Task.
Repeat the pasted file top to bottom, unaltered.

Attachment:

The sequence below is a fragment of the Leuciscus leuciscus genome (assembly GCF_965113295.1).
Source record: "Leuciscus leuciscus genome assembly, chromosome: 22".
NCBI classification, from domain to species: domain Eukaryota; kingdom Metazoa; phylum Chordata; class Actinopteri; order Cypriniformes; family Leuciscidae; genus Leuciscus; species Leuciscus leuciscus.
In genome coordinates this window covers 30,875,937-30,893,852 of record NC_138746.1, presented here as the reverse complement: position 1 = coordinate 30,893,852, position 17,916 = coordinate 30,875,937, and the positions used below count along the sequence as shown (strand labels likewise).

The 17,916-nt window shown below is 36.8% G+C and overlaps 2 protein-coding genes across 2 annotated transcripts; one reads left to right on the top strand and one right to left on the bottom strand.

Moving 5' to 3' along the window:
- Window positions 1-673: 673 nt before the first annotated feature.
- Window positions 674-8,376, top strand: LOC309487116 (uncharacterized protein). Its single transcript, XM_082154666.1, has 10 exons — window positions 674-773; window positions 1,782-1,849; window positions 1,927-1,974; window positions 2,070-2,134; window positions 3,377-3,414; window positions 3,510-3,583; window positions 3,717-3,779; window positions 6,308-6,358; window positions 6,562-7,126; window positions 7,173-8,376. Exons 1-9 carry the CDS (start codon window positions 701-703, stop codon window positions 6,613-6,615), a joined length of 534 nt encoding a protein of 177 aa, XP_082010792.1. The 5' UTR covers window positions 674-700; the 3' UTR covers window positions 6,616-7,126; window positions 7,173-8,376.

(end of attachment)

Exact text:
The sequence below is a fragment of the Leuciscus leuciscus genome (assembly GCF_965113295.1).
Source record: "Leuciscus leuciscus genome assembly, chromosome: 22".
NCBI classification, from domain to species: domain Eukaryota; kingdom Metazoa; phylum Chordata; class Actinopteri; order Cypriniformes; family Leuciscidae; genus Leuciscus; species Leuciscus leuciscus.
In genome coordinates this window covers 30,875,937-30,893,852 of record NC_138746.1, presented here as the reverse complement: position 1 = coordinate 30,893,852, position 17,916 = coordinate 30,875,937, and the positions used below count along the sequence as shown (strand labels likewise).

The 17,916-nt window shown below is 36.8% G+C and overlaps 2 protein-coding genes across 2 annotated transcripts; one reads left to right on the top strand and one right to left on the bottom strand.

Moving 5' to 3' along the window:
- Window positions 1-673: 673 nt before the first annotated feature.
- Window positions 674-8,376, top strand: LOC309487116 (uncharacterized protein). Its single transcript, XM_082154666.1, has 10 exons — window positions 674-773; window positions 1,782-1,849; window positions 1,927-1,974; window positions 2,070-2,134; window positions 3,377-3,414; window positions 3,510-3,583; window positions 3,717-3,779; window positions 6,308-6,358; window positions 6,562-7,126; window positions 7,173-8,376. Exons 1-9 carry the CDS (start codon window positions 701-703, stop codon window positions 6,613-6,615), a joined length of 534 nt encoding a protein of 177 aa, XP_082010792.1. The 5' UTR covers window positions 674-700; the 3' UTR covers window positions 6,616-7,126; window positions 7,173-8,376.